Afloat testing was conducted in 2004.
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Old 07-23-2022, 04:50 PM
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Default Electro-Magnetic Gun

The U.S. Army, Navy, and the Defense Advanced Research Projects Agency (DARPA) have ongoing EMG or rail gun programs. The Fiscal Year 2004 defense authorization required that the Secretary of Defense establish a collaborative program among those organizations for the evaluation and demonstration of EMG technologies and concepts.

The Navy’s program is currently oriented toward providing a long-range EMG as a fire support weapon. It will be possible to install the weapon in the planned DD(X) and CG(X) programs due to these ships are planned to have electric-drive propulsion.

The propelling charge of the EMG has an electrical energy output from 60 to 300 megajoules (MJ), and the projectile acceleration rate is 30,000-45,000Gs. In contrast, the current 5in/54-caliber gun has a muzzle energy of 10MJ and with a rocket-assisted projectile increases this to about 18MJ; the planned 6.1in AGS will have a muzzle velocity in access of 33MJ. The EMG would require a power supply of 15-30 megawatts, and approximately 6 gallons (22.7 liters) of the ship’s fuel would be required to fire each round.
In operational use, the EMG would fire in bursts of ten rounds, using command-guided projectiles or conventional ammunition.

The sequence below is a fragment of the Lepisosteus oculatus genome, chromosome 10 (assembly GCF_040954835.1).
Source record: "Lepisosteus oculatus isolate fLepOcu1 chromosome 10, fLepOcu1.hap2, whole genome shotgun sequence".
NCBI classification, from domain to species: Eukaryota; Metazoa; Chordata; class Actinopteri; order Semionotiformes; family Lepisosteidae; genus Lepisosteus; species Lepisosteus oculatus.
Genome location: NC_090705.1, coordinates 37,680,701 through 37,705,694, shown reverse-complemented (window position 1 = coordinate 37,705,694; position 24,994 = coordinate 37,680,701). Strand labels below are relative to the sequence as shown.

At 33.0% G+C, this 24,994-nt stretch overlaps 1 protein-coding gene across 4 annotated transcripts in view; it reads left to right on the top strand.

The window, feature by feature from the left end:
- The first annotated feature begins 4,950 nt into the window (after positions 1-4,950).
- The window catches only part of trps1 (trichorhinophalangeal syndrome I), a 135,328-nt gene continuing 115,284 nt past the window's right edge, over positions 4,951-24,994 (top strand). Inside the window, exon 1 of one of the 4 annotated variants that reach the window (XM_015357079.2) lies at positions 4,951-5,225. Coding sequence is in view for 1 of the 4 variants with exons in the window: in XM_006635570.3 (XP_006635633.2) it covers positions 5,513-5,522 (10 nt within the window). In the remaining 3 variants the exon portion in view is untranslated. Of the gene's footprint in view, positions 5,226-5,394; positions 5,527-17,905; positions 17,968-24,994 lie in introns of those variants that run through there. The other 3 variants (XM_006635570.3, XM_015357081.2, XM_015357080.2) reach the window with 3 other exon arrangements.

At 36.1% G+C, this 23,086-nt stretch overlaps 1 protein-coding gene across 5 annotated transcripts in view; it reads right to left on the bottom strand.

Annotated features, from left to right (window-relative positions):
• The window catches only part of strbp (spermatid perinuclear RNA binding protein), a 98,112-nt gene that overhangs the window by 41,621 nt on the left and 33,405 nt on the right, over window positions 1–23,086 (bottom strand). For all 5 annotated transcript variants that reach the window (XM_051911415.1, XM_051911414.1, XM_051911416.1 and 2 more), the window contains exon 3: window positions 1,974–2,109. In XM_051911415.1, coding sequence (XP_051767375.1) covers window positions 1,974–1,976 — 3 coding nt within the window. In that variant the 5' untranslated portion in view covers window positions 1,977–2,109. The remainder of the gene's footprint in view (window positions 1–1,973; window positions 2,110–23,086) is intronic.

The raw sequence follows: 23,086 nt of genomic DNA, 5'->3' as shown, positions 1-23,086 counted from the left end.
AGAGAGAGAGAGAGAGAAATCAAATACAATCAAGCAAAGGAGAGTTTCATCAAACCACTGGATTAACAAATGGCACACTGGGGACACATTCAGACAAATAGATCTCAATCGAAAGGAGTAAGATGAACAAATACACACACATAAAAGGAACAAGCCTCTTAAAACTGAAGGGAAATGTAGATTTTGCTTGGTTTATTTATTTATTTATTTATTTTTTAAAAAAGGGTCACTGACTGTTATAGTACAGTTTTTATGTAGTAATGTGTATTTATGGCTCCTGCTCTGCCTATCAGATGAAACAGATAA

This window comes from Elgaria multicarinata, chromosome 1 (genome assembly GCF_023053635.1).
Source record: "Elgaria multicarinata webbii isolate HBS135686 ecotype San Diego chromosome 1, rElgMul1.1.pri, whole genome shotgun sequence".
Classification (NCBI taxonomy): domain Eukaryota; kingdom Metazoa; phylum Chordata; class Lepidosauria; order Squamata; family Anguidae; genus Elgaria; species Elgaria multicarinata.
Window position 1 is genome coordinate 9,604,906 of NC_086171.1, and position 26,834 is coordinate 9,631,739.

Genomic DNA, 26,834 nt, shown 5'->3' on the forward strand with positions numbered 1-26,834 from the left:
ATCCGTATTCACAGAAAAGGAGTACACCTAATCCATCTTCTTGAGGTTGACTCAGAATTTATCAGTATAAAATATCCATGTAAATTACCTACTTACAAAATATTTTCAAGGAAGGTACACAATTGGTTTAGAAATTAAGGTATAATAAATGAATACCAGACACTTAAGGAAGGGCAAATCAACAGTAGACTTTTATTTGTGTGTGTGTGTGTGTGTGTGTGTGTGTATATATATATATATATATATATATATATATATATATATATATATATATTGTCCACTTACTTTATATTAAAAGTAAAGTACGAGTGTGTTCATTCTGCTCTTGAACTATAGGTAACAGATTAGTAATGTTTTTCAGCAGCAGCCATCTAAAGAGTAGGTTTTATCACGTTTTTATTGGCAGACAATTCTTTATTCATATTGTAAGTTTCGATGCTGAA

The EMG would fire an inert round, which would use kinetic energy to damage its target. A multiple warhead is possible. The round would have no propellant, as it will be propelled entirely by the electromagnetic process. GPS guidance is projected.

The EMG is also being considered for a shipboard terminal self-defense system against attacking cruise missiles.

There is little publicly available, but these are accepted estimates:
Muzzle Velocity: Mach 6+ Rate of fire: 6-12 rounds per minute Maximum Range: 200+nm
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Old 07-23-2022, 04:51 PM
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Default 6.1-inch/52-caliber Vertical Gun for Advanced Ships

This weapon was a proposal for the DD 21 land-attack destroyers. Twin 6.1-inch (155mm guns) with a range of about 100nm (185km) and their magazines were to be fitted in a modular mounting that could replace Vertical Launching System (VLS) missile modules.

The gun system was to be fully automated with 1,400 rounds per module (i.e., for two guns). Projectiles up to 6 ½ ft (1.9m) long and weighing 300lbs (136kg) could be handled by VGAS. The sustained rate of fire was to be 15 rounds per minute, per barrel.

In any event, the Navy made the decision not to pursue the development of VGAS.